While in the Air Force, Sembroski maintained a fleet of Minuteman III intercontinental ballistic missiles and deployed to Iraq. Soria is an analog astronaut who has completed four analog missions, including the all-female Sensoria Mars 2020 mission at the Hawai’i Space Exploration Analog and Simulation Habitat.
As the surveillance control officer for the Inspiration launch, Hall, who hails from Chicago, was responsible for managing a team of eight Guardians, Airmen, U.S. Coast Guardsmen and Department of Defense civilians.
“My role is to lead my team as they ensure the air and sea space are clear to mitigate any danger to the public from the launch,” Hall said. “We have safety zones that extend 5 nautical miles out from the launch pad and we want to avoid a situation where an aircraft or a boat enters that space.”
The launch was also a demonstration of what the USSF refers to as ‘Launch on Demand,’ said 1st Lt. Nicholas Francoeur, 1st ROPS range operations commander.
“This launch showcases that at any time, we can assemble a team of operators who are fully qualified and ready to meet the challenges and tempo of the growing launch community,” Francoeur, a native of Bedford, New Hampshire, said. “It also shows that we can handle whatever comes our way and are ready to operate at a moment’s notice.”
The 1st ROPS is responsible for ensuring public safety for all launches across the Eastern Range, an area that covers 15 million square miles, said 1st Lt. Stephen Pitre, 1st ROPS range engineer from Seattle. The unit supports U.S. national security objectives by ensuring launch capabilities on the East Coast for the DOD, NASA, as well as commercial and international partners.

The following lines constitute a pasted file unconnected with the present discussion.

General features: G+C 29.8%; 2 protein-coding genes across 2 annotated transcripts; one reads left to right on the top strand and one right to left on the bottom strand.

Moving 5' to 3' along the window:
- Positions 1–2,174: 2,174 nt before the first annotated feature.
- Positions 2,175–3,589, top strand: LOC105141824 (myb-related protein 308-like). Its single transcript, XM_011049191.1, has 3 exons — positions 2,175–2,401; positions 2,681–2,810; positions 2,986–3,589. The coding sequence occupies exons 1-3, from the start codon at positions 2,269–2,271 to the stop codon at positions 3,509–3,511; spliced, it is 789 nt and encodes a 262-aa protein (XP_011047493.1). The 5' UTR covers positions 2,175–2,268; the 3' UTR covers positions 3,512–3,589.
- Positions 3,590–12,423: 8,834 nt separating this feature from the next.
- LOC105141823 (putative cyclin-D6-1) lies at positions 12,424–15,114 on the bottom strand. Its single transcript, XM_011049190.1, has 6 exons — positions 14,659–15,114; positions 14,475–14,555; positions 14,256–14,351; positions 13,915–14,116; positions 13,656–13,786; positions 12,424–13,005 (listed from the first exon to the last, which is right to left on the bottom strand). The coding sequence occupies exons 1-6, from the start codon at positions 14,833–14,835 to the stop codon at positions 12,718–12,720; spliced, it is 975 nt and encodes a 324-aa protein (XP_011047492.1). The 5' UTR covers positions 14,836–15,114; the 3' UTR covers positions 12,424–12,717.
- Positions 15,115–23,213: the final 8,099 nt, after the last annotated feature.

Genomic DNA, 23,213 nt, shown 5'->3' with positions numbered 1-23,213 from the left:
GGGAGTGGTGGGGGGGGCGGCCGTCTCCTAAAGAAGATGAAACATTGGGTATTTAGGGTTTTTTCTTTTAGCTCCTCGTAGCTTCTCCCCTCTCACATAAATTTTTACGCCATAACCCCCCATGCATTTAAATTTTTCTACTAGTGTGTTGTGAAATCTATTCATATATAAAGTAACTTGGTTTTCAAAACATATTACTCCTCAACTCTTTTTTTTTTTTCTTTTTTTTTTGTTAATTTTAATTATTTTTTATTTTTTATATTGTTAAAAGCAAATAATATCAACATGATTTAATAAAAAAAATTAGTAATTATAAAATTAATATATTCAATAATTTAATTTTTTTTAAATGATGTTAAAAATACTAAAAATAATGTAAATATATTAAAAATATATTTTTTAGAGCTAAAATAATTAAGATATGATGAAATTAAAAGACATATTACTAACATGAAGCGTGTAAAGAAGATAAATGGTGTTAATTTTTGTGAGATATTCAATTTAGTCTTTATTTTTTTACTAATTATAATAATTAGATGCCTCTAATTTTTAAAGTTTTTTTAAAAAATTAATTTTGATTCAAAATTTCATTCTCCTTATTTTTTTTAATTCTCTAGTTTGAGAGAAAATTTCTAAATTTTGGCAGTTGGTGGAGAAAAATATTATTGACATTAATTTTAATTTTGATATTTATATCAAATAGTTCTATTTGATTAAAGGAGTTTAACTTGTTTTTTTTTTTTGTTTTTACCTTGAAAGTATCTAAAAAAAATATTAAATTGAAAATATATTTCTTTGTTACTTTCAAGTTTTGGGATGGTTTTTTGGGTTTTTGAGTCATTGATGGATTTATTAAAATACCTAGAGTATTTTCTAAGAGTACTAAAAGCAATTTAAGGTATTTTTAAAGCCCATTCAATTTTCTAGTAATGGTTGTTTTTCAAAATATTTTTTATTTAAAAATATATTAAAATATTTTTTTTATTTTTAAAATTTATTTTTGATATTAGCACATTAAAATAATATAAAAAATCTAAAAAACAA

“Prior to the Inspiration launch, we overhauled some of our procedures we use to execute launch countdowns,” Pitre said. “This helped improve fidelity of our processes, as well as ensure accuracy and cohesiveness between the various positions that support launches.”
A commitment to always improve capabilities is something that has a profound impact on the launch mission, Pitre said.
“Improving our scheduling and planning capabilities to reduce the amount of time between a customer’s request to launch and our ability to support launch countdowns, that’s what launch on demand is all about,” he said. “A quicker turnaround to launch means that payloads and space capabilities can be delivered to the American people and the warfighter much quicker.”
For the historic mission, Francoeur served as the public safety team leader and senior range operations commander.
“That entailed monitoring the ‘Go/No Go’ status of our surveillance team, checking our tracking and telemetry capabilities, communicating with Space-X, and advising Space launch Delta 45 leadership about possible anomalous scenarios,” he said.
He hopes the American public realizes the significance of the Inspiration4 mission.
“I want Americans to know that Inspiration symbolizes more than sending four private citizens into orbit for the first time; it is a sign of advancement and progress in the final frontier,” he said. “Every historic step we take as Americans toward the future in space is a testament to the hard work and dedication of every team supporting the American launch industry.”
At the core of each American is an adventurous spirit and a willingness to push through challenges, which is being displayed here, he added.
“Whether civilian, contractor, or military, we are all here for the same mission no matter how difficult it may be,” Francoeur said. “Inspiration is American through and through.”